MAGAZINE MAIL EFFORTS UP DESPITE DOUBTS ON APPROACH

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For all their talk about customer loyalty and increasing circulation efficiency, magazine publishers are still spending heavily on direct mail to acquire new subscribers.

According to the results of Vos, Gruppo & Capell's annual survey of 100 circulation directors, 79% conducted direct mail campaigns this summer targeting new subscribers.

Of those, only 42% claimed better results than for the same period in 1995. Some 33% said results were worse and 25% said they were even with last year.

But Dan Capell, managing director of Vos Gruppo, said publishers would be better off trying to improve circulation revenues from current readers.

LOOK TO HEARST

"I think the answer to the situation is more like what Hearst has done," Mr. Capell said. Hearst Magazines announced last summer that it would cut rate bases across all 13 of its titles to eliminate "marginal readers."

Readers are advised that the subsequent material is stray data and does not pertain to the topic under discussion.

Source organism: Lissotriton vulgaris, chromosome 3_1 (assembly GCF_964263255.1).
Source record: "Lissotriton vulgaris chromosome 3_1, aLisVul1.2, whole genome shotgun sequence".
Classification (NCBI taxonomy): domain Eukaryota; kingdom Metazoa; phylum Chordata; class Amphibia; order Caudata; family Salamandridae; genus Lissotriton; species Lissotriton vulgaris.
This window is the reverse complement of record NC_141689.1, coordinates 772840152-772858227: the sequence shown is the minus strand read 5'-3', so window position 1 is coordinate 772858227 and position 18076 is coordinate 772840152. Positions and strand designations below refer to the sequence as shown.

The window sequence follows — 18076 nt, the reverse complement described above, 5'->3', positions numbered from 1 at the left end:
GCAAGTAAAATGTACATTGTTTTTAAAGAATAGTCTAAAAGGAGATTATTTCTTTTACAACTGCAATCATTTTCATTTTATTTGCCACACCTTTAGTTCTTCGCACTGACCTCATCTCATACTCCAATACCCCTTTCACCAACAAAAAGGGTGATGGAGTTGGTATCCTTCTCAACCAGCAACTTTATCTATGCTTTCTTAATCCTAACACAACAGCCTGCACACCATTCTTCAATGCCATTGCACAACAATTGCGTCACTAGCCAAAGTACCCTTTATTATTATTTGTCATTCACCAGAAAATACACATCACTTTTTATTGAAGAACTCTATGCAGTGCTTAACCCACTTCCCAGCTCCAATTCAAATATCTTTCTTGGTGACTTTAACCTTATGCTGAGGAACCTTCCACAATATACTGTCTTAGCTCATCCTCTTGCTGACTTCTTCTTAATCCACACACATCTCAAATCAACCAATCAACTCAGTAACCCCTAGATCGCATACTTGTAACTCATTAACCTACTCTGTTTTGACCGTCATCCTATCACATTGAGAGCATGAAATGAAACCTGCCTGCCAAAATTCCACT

Mr. Capell said he expects an increased emphasis on publishers pursuing circulation revenues. Other circulation analysts appear to agree.

In this market, "I think readers have to pay, and we've been able to get them to do that, especially with the Meigher titles we've handled-we've seen that work," said Bob Cohen, founder and president of ProCirc. The company handles direct efforts for publishers Meigher Communications and BYOB/Freedom Communications.

According to the Vos Gruppo survey, 40% of respondents raised their titles' newsstand price during 1996. Of this portion, 64% said their unit sales were worse. In addition, of the 28% of all respondents that raised subscription pricing, none reported better renewal results, and 20% said results were worse.

10% WILL RAISE PRICES

Looking to 1997, only 10% of the executives surveyed plan to raise subscription prices and 10% expect to raise newsstand prices.

Mr. Capell said of the 600 magazines tracked by the Audit Bureau of Circulations during the past 10 years, "well over 100 of those titles have cut their rate bases and we'll see more of that."

"I think [Mr. Capell's] analysis is right on," said Robert Wientzen, the new chairman-CEO of the Direct Marketing Association. "It would be much more efficient for publishers to hold onto the customers they have."

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